Skip to main content

Councils in uproar as jobs go

03 March 2014

Councillor Matthew Ryan talks of the impact that NT Housing job losses are having on his community of Maningrida. Councillor Matthew Ryan talks of the impact that NT Housing job losses are having on his community of Maningrida.

INDIGENOUS jobs will go and Territory Housing customers will be left in the lurch following a decision by the NT Government to ditch regional councils as maintenance providers.

West Arnhem Regional Council (WARC) is joining a chorus of complaints from six of eight local government regional councils being forced to lay off Indigenous staff. The Northern Territory government is rejecting regional government tenders in favour of the private sector.

WARC Chief Executive Brian Hylands said repair, maintenance and tenancy contracts would finish Friday 28 February 2014.

“As of Monday, we don’t know how anything will be fixed, whether it is repairs, or a blocked toilet – we have been left completely in the dark,” he said.

Mayor Lothar Siebert said the NT Government had done nothing to advertise the fact that Council was no longer responsible for Territory Housing work.

“This smacks of arrogance from the government,” Mayor Siebert said. “Our mob will believe WARC bears responsibility for this, and we will still have customers coming to us for housing repairs – but there is nothing we can do. The government are saying this is about creating local jobs, but all we’ve seen so far are job losses. The NT Government has a responsibility to Indigenous people under the Closing the Gap policy. Instead, Indigenous people have lost their jobs, and they can’t just pack up and go somewhere else.”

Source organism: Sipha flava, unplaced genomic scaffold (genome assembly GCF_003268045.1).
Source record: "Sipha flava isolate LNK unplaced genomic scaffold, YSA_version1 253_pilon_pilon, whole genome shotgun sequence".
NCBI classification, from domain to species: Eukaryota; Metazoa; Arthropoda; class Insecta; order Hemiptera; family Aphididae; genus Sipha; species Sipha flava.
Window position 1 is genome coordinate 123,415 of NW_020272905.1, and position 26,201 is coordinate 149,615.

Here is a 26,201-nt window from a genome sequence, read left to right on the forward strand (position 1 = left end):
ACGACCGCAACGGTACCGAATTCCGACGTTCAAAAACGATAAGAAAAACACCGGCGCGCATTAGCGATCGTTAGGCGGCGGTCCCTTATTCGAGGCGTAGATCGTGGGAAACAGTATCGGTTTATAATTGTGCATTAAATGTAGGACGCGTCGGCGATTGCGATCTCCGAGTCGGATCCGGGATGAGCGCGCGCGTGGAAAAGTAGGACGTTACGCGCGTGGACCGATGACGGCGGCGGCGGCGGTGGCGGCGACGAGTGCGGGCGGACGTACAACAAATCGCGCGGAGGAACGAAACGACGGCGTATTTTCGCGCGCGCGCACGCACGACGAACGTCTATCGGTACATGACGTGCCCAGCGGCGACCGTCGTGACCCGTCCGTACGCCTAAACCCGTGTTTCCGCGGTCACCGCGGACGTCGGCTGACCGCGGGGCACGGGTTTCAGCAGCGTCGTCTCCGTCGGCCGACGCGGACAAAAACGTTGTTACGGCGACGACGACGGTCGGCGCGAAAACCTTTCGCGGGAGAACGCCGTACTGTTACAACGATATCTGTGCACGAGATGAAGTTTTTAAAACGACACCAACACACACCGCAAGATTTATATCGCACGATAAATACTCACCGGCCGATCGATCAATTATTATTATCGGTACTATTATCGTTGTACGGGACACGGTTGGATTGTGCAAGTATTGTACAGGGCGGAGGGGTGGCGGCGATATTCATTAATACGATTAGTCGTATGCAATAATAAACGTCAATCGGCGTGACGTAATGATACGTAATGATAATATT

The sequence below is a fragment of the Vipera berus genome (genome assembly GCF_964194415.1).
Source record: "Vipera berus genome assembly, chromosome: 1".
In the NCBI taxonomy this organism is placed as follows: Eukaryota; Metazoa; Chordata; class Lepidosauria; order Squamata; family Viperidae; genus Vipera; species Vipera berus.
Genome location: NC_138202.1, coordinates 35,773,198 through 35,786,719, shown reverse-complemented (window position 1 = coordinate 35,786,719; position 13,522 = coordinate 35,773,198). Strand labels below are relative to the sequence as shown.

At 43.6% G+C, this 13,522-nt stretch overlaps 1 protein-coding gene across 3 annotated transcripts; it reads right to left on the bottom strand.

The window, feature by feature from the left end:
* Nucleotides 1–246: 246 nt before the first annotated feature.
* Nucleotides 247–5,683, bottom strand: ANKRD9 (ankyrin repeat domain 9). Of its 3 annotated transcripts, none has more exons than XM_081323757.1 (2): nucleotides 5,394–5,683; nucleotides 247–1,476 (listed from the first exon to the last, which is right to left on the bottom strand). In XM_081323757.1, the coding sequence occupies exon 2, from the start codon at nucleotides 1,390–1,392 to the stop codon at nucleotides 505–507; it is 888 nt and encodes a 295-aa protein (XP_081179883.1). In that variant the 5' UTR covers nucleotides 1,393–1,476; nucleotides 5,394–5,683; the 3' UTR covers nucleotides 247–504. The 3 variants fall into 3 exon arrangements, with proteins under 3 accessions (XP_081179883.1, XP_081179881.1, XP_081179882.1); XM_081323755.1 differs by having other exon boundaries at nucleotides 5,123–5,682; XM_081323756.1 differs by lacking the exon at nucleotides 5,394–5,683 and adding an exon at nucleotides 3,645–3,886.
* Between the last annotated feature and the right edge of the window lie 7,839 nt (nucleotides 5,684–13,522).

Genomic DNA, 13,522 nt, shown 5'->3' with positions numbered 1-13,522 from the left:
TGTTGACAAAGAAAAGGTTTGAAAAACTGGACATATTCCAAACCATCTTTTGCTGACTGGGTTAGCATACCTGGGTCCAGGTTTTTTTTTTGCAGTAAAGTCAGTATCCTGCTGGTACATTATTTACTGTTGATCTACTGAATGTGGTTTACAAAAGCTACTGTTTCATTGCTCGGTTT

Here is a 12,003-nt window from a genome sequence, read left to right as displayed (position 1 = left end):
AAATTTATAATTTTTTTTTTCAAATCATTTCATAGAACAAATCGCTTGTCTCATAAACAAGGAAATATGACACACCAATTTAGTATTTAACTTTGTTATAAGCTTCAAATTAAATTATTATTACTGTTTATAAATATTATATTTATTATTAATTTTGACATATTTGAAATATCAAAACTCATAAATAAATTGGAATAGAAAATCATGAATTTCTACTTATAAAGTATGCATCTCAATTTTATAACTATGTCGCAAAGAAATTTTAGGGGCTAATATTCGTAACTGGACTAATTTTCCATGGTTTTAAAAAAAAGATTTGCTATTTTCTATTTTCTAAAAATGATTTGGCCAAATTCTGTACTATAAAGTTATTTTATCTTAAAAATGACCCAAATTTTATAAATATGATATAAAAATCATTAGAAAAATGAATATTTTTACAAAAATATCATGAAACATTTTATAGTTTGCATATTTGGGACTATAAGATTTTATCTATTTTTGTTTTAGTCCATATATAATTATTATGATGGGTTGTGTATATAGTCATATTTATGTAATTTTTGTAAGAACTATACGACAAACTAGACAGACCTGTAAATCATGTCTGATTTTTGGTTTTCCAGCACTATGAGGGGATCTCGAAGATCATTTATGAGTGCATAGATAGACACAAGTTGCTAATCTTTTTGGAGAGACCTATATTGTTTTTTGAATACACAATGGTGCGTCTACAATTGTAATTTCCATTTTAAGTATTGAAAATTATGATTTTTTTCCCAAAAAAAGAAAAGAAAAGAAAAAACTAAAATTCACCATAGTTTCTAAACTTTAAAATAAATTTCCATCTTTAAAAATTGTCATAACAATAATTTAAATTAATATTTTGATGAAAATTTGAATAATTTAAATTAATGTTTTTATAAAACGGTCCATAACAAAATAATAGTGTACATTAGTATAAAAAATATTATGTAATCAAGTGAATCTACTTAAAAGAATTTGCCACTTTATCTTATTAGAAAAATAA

Mr Hylands said the NT Government had taken jobs and revenue away from West Arnhem communities.

“The new contract has fly-in-fly-out contractors, which does nothing to build capacity within our communities,” Mr Hylands said. “By comparison, the Regional Council employs local Indigenous labour as trade assistants.”

Under its previous contract, WARC had 25 positions, 16 of which are for Indigenous staff, he said.

“As a result of the government decision, 15 staff will be made redundant or redeployed. “Instead of supporting local skills and communities, the Territory Government has gone for the lowest-cost option," Mr Hylands said.

“We are concerned the new contractors won’t be able to fulfil their obligations at this price. The contractors have no staff on the ground – no offices, no workshop, no machinery, and no accommodation. In what capacity will they be able to employ and train Indigenous staff?”

Territory Housing responded to the WARC tender for housing tenancy, repair and maintenance services by asking for it to be done at around half the price, he said.

MacDonnell Regional Council Jeff MacLeod told ABC News the changes could affect 13 tenancy officers and 10 out of 15 staff in their works team.

“One of the great things about our shire, we do have over 80 per cent Indigenous employment and all these positions that we’re talking about are directly Indigenous positions,” Mr MacLeod said.

Tiwi Islands Regional Council Mayor Lynnette De Santis said she expected that in many houses repairs would just not be carried out.

“And as a result of it, I see a lot of people walking around very unhappy with the Government, with the decision they’ve made and I just feel sorry for my people,” Ms De Santis said.